| Bobgunnia madagascariensis|
Swartzia, Swartzieae, Afzelia quanzensis, Burkea africana, Securidaca longipedunculata
Bobgunnia madagascariensis (Bambara: Samagara), also called the snake bean plant, is a species of legume in the Fabaceae family.
Bobgunnia madagascariensis Wikipedia
Bobgunnia madagascariensis is a small deciduous tree, 3-4 m tall. The plant has large pods that turn dark when ripe.
The larvae of Abantis zambesiaca feed on B. madagascariensis.
Bobgunnia madagascarensis is toxic.
Poison composed of the roasted seeds of Bobgunnia madagascariensis and innards of the beetle Diamphidia nigroornata is applied to the arrows of the Bushmen. Seeds, fruits and stem bark are also used in fishing by poisoning in Africa.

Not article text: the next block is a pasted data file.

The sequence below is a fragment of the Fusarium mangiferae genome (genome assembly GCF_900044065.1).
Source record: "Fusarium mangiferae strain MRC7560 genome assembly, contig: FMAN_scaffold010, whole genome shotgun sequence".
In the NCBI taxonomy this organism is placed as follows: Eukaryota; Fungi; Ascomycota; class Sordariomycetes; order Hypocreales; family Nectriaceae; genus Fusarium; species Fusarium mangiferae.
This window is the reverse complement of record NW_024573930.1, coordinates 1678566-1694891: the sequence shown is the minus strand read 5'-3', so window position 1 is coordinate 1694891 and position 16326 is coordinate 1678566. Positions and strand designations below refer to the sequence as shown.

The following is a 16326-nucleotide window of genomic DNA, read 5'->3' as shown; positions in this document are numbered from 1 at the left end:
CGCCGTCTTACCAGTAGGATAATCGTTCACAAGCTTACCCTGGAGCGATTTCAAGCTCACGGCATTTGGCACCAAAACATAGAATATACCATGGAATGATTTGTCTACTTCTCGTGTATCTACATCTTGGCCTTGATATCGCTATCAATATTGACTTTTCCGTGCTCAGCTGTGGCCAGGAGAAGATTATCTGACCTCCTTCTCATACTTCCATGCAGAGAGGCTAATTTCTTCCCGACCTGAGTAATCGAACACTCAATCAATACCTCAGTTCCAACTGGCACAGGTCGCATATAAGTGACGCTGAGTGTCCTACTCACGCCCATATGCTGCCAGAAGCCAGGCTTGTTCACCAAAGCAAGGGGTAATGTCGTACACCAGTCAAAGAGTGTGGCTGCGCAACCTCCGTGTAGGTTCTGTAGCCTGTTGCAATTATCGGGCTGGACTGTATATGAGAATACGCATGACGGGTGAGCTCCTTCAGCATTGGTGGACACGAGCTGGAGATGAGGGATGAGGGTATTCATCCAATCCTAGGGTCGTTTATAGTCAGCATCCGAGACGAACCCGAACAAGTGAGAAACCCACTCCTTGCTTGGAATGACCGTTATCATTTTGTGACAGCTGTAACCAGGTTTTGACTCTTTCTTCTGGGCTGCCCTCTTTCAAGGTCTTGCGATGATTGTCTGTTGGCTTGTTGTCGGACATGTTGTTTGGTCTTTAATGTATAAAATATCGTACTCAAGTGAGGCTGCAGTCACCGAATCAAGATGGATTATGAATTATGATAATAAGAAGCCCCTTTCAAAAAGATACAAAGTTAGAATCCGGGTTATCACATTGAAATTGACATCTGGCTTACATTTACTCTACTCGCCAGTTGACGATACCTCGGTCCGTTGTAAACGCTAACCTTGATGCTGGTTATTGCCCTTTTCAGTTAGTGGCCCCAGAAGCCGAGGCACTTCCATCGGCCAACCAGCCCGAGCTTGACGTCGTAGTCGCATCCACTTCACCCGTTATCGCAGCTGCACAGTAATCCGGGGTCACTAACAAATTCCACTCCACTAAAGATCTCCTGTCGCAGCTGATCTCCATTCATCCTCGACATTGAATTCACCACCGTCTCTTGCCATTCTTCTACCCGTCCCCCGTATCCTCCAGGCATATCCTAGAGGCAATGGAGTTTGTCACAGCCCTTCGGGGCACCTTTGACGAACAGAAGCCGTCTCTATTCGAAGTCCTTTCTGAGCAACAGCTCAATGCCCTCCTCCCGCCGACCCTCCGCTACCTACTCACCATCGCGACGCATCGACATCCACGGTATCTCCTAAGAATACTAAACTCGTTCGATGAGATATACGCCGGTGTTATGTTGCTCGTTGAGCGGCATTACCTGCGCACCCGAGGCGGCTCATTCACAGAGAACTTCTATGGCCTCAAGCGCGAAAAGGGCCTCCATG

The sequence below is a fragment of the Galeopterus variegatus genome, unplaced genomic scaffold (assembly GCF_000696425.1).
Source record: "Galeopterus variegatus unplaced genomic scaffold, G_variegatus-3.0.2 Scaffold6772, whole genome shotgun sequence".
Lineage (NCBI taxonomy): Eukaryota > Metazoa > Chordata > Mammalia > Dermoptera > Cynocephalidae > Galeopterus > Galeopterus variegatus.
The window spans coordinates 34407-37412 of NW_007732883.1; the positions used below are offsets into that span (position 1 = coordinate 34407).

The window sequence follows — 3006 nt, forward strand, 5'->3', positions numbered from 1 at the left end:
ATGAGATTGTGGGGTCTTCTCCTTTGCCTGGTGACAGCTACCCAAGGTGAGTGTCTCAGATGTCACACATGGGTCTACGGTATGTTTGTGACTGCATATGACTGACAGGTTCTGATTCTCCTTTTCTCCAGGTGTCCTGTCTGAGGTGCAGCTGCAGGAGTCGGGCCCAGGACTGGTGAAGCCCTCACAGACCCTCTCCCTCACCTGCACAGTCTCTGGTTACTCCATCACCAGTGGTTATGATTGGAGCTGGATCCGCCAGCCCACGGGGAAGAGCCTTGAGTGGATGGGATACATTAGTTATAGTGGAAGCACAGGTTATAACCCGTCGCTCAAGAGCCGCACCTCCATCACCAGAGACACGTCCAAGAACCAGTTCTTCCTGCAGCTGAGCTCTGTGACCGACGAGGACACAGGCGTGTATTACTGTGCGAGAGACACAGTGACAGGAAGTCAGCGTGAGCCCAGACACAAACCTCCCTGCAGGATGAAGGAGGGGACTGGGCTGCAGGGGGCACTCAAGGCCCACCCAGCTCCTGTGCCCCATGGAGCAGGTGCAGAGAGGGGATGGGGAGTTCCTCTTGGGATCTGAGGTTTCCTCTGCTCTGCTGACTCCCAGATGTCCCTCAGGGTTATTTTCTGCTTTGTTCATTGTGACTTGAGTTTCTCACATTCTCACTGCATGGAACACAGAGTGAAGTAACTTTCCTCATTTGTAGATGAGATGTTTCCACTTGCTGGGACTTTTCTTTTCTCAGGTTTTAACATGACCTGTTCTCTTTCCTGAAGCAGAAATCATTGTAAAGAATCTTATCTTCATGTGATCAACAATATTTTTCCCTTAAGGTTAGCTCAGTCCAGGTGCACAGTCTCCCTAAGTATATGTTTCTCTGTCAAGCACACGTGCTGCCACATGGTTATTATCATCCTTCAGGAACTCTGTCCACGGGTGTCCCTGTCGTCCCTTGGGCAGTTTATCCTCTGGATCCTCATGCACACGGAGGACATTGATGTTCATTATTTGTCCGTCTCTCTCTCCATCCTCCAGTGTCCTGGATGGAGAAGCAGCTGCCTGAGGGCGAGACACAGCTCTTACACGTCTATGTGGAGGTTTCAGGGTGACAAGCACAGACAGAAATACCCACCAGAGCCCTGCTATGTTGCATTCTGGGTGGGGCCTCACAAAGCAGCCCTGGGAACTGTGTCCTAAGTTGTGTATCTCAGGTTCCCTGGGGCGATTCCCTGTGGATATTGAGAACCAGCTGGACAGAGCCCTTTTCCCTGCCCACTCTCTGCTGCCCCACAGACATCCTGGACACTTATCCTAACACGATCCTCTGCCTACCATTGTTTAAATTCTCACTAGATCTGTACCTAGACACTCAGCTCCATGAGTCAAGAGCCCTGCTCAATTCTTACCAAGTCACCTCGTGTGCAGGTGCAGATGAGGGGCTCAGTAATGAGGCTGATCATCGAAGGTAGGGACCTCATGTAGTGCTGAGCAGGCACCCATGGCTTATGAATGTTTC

The methanolic extract of the fruit of B. madagascariensis contains a saponin tetraglycoside.
The root bark of B. madagascariensis contains quinone methide diterpenes.
The seed pod contains two acidic saponins, swartziasaponin A and B and swartziagenin, a mixture of oleanolic and 0-acetyloleanolic acid. The pod methanolic extract yields highly glycosylated flavonoids (glycosides of kaempferol and quercetin).
The crude chloroform and methanol extracts of the stem bark of the plant show strong feeding deterrent activity against stored-product insect pest of maize Tribolium castaneum with the two compounds, methyl paraben and lupeol, being identified in these extracts.
Other compounds in S. madagascariensis are (−)-maackiain, (−)-medicarpin, gypsogenin 3-O-rhamnosylglucuronide, (−)-homopterocarpin, pterocarpin, 4-methoxymedicarpin, 4-methoxymaackiain, 4-methoxyhomopterocarpin, 4-methoxypterocarpin, anhydrovariabilin and coumestrol dimethyl ether.